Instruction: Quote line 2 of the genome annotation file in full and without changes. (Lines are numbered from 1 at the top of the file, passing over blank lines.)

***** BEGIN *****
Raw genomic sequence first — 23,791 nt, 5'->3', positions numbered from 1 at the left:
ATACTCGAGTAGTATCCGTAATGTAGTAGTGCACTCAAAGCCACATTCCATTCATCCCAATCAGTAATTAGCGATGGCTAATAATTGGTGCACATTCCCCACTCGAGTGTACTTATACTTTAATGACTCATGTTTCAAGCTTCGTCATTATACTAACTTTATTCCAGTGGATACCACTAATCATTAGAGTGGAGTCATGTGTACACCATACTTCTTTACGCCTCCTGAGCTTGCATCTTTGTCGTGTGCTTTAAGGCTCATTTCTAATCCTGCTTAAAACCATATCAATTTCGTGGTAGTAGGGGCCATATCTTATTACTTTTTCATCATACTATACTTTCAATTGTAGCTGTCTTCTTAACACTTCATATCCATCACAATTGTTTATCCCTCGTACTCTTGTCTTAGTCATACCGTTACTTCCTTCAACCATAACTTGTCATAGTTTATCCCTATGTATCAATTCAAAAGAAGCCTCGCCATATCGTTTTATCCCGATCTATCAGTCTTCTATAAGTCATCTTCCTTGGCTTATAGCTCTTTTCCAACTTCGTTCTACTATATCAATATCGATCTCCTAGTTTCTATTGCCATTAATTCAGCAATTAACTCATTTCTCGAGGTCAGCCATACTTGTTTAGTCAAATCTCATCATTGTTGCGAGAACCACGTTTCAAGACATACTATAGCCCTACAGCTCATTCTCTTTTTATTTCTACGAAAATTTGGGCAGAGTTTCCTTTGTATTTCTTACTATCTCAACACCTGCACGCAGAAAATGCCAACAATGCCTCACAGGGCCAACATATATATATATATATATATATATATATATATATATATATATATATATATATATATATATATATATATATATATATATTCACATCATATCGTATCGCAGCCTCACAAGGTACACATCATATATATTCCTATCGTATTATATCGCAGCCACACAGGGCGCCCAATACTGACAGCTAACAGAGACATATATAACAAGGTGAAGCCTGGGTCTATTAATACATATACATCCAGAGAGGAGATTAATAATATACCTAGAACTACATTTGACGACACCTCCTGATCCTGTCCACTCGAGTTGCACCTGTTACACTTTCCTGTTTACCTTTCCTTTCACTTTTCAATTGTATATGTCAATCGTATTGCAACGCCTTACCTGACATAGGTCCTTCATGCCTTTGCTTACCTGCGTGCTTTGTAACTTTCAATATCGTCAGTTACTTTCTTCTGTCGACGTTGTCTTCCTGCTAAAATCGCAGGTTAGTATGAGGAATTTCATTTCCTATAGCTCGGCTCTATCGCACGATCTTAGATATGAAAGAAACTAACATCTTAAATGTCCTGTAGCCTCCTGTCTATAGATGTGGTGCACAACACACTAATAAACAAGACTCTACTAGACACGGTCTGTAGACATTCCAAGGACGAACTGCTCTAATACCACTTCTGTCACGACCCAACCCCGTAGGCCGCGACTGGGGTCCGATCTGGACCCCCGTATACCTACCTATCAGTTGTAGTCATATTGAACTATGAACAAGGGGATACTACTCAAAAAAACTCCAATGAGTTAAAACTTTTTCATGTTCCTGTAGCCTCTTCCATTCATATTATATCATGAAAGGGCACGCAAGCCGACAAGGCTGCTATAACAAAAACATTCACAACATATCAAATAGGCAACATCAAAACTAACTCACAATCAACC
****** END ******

ATACTCGAGTAGTATCCGTAATGTAGTAGTGCACTCAAAGCCACATTCCATTCATCCCAATCAGTAATTAGCGATGGCTAATAATTGGTGCACATTCCCCACTCGAGTGTACTTATACTTTAATGACTCATGTTTCAAGCTTCGTCATTATACTAACTTTATTCCAGTGGATACCACTAATCATTAGAGTGGAGTCATGTGTACACCATACTTCTTTACGCCTCCTGAGCTTGCATCTTTGTCGTGTGCTTTAAGGCTCATTTCTAATCCTGCTTAAAACCATATCAATTTCGTGGTAGTAGGGGCCATATCTTATTACTTTTTCATCATACTATACTTTCAATTGTAGCTGTCTTCTTAACACTTCATATCCATCACAATTGTTTATCCCTCGTACTCTTGTCTTAGTCATACCGTTACTTCCTTCAACCATAACTTGTCATAGTTTATCCCTATGTATCAATTCAAAAGAAGCCTCGCCATATCGTTTTATCCCGATCTATCAGTCTTCTATAAGTCATCTTCCTTGGCTTATAGCTCTTTTCCAACTTCGTTCTACTATATCAATATCGATCTCCTAGTTTCTATTGCCATTAATTCAGCAATTAACTCATTTCTCGAGGTCAGCCATACTTGTTTAGTCAAATCTCATCATTGTTGCGAGAACCACGTTTCAAGACATACTATAGCCCTACAGCTCATTCTCTTTTTATTTCTACGAAAATTTGGGCAGAGTTTCCTTTGTATTTCTTACTATCTCAACACCTGCACGCAGAAAATGCCAACAATGCCTCACAGGGCCAACATATATATATATATATATATATATATATATATATATATATATATATATATATATATATATATATATATATATATATATTCACATCATATCGTATCGCAGCCTCACAAGGTACACATCATATATATTCCTATCGTATTATATCGCAGCCACACAGGGCGCCCAATACTGACAGCTAACAGAGACATATATAACAAGGTGAAGCCTGGGTCTATTAATACATATACATCCAGAGAGGAGATTAATAATATACCTAGAACTACATTTGACGACACCTCCTGATCCTGTCCACTCGAGTTGCACCTGTTACACTTTCCTGTTTACCTTTCCTTTCACTTTTCAATTGTATATGTCAATCGTATTGCAACGCCTTACCTGACATAGGTCCTTCATGCCTTTGCTTACCTGCGTGCTTTGTAACTTTCAATATCGTCAGTTACTTTCTTCTGTCGACGTTGTCTTCCTGCTAAAATCGCAGGTTAGTATGAGGAATTTCATTTCCTATAGCTCGGCTCTATCGCACGATCTTAGATATGAAAGAAACTAACATCTTAAATGTCCTGTAGCCTCCTGTCTATAGATGTGGTGCACAACACACTAATAAACAAGACTCTACTAGACACGGTCTGTAGACATTCCAAGGACGAACTGCTCTAATACCACTTCTGTCACGACCCAACCCCGTAGGCCGCGACTGGGGTCCGATCTGGACCCCCGTATACCTACCTATCAGTTGTAGTCATATTGAACTATGAACAAGGGGATACTACTCAAAAAAACTCCAATGAGTTAAAACTTTTTCATGTTCCTGTAGCCTCTTCCATTCATATTATATCATGAAAGGGCACGCAAGCCGACAAGGCTGCTATAACAAAAACATTCACAACATATCAAATAGGCAACATCAAAACTAACTCACAATCAACC